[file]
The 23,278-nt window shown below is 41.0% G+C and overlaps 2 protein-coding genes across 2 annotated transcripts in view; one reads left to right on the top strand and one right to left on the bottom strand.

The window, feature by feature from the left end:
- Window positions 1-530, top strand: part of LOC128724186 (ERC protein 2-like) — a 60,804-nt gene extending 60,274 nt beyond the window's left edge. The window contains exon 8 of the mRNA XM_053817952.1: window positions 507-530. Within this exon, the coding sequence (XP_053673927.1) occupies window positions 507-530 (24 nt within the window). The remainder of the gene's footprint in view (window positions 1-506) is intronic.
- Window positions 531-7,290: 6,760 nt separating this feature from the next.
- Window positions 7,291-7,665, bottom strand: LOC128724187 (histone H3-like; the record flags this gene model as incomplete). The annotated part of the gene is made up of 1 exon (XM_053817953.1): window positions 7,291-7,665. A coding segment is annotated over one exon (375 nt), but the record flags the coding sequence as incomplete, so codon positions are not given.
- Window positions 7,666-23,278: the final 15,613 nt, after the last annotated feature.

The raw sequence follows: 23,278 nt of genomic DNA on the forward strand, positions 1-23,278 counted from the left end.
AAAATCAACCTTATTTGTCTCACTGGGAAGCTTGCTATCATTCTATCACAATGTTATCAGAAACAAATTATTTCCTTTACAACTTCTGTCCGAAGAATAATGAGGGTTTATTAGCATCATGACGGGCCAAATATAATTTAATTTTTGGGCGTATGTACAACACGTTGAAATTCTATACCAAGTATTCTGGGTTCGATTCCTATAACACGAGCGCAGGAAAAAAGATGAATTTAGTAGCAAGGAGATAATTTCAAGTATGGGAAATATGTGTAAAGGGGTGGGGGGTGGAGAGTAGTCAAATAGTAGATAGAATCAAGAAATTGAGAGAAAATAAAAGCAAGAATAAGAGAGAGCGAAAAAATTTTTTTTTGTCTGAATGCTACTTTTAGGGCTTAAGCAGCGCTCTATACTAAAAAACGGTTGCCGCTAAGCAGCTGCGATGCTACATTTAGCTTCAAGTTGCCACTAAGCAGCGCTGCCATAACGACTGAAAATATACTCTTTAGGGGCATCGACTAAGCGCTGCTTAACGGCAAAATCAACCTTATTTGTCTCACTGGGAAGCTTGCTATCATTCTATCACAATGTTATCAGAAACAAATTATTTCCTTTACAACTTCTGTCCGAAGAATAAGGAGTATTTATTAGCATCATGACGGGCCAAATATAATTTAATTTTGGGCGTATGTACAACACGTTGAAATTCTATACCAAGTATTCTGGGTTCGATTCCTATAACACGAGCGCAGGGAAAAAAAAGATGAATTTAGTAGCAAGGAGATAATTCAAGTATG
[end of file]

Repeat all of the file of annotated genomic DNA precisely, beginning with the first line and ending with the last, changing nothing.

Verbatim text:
The 23,278-nt window shown below is 41.0% G+C and overlaps 2 protein-coding genes across 2 annotated transcripts in view; one reads left to right on the top strand and one right to left on the bottom strand.

The window, feature by feature from the left end:
- Window positions 1-530, top strand: part of LOC128724186 (ERC protein 2-like) — a 60,804-nt gene extending 60,274 nt beyond the window's left edge. The window contains exon 8 of the mRNA XM_053817952.1: window positions 507-530. Within this exon, the coding sequence (XP_053673927.1) occupies window positions 507-530 (24 nt within the window). The remainder of the gene's footprint in view (window positions 1-506) is intronic.
- Window positions 531-7,290: 6,760 nt separating this feature from the next.
- Window positions 7,291-7,665, bottom strand: LOC128724187 (histone H3-like; the record flags this gene model as incomplete). The annotated part of the gene is made up of 1 exon (XM_053817953.1): window positions 7,291-7,665. A coding segment is annotated over one exon (375 nt), but the record flags the coding sequence as incomplete, so codon positions are not given.
- Window positions 7,666-23,278: the final 15,613 nt, after the last annotated feature.

The raw sequence follows: 23,278 nt of genomic DNA on the forward strand, positions 1-23,278 counted from the left end.
AAAATCAACCTTATTTGTCTCACTGGGAAGCTTGCTATCATTCTATCACAATGTTATCAGAAACAAATTATTTCCTTTACAACTTCTGTCCGAAGAATAATGAGGGTTTATTAGCATCATGACGGGCCAAATATAATTTAATTTTTGGGCGTATGTACAACACGTTGAAATTCTATACCAAGTATTCTGGGTTCGATTCCTATAACACGAGCGCAGGAAAAAAGATGAATTTAGTAGCAAGGAGATAATTTCAAGTATGGGAAATATGTGTAAAGGGGTGGGGGGTGGAGAGTAGTCAAATAGTAGATAGAATCAAGAAATTGAGAGAAAATAAAAGCAAGAATAAGAGAGAGCGAAAAAATTTTTTTTTGTCTGAATGCTACTTTTAGGGCTTAAGCAGCGCTCTATACTAAAAAACGGTTGCCGCTAAGCAGCTGCGATGCTACATTTAGCTTCAAGTTGCCACTAAGCAGCGCTGCCATAACGACTGAAAATATACTCTTTAGGGGCATCGACTAAGCGCTGCTTAACGGCAAAATCAACCTTATTTGTCTCACTGGGAAGCTTGCTATCATTCTATCACAATGTTATCAGAAACAAATTATTTCCTTTACAACTTCTGTCCGAAGAATAAGGAGTATTTATTAGCATCATGACGGGCCAAATATAATTTAATTTTGGGCGTATGTACAACACGTTGAAATTCTATACCAAGTATTCTGGGTTCGATTCCTATAACACGAGCGCAGGGAAAAAAAAGATGAATTTAGTAGCAAGGAGATAATTCAAGTATG